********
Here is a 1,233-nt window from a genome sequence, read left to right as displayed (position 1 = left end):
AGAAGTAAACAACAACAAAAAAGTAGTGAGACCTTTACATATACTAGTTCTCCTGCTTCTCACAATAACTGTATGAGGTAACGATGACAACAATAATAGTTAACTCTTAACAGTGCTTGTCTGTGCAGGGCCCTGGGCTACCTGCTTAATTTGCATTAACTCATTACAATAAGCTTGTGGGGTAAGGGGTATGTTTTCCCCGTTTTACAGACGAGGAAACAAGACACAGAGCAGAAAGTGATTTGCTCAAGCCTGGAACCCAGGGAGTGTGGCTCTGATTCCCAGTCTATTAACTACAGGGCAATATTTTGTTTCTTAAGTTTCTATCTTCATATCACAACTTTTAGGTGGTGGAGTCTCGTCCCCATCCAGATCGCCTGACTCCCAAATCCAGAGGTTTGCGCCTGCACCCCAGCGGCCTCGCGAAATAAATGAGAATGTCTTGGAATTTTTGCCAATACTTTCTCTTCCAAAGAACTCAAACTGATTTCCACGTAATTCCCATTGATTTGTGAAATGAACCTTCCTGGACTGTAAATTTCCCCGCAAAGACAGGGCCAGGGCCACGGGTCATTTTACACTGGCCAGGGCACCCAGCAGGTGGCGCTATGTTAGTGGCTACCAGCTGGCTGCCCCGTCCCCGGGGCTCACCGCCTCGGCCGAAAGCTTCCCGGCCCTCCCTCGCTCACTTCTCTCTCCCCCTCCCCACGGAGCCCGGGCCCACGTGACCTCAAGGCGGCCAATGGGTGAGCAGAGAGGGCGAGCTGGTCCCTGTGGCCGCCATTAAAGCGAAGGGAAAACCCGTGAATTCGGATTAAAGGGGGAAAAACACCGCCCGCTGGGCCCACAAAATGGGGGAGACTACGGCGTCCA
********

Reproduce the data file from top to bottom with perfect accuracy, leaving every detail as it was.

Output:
Here is a 1,233-nt window from a genome sequence, read left to right as displayed (position 1 = left end):
AGAAGTAAACAACAACAAAAAAGTAGTGAGACCTTTACATATACTAGTTCTCCTGCTTCTCACAATAACTGTATGAGGTAACGATGACAACAATAATAGTTAACTCTTAACAGTGCTTGTCTGTGCAGGGCCCTGGGCTACCTGCTTAATTTGCATTAACTCATTACAATAAGCTTGTGGGGTAAGGGGTATGTTTTCCCCGTTTTACAGACGAGGAAACAAGACACAGAGCAGAAAGTGATTTGCTCAAGCCTGGAACCCAGGGAGTGTGGCTCTGATTCCCAGTCTATTAACTACAGGGCAATATTTTGTTTCTTAAGTTTCTATCTTCATATCACAACTTTTAGGTGGTGGAGTCTCGTCCCCATCCAGATCGCCTGACTCCCAAATCCAGAGGTTTGCGCCTGCACCCCAGCGGCCTCGCGAAATAAATGAGAATGTCTTGGAATTTTTGCCAATACTTTCTCTTCCAAAGAACTCAAACTGATTTCCACGTAATTCCCATTGATTTGTGAAATGAACCTTCCTGGACTGTAAATTTCCCCGCAAAGACAGGGCCAGGGCCACGGGTCATTTTACACTGGCCAGGGCACCCAGCAGGTGGCGCTATGTTAGTGGCTACCAGCTGGCTGCCCCGTCCCCGGGGCTCACCGCCTCGGCCGAAAGCTTCCCGGCCCTCCCTCGCTCACTTCTCTCTCCCCCTCCCCACGGAGCCCGGGCCCACGTGACCTCAAGGCGGCCAATGGGTGAGCAGAGAGGGCGAGCTGGTCCCTGTGGCCGCCATTAAAGCGAAGGGAAAACCCGTGAATTCGGATTAAAGGGGGAAAAACACCGCCCGCTGGGCCCACAAAATGGGGGAGACTACGGCGTCCA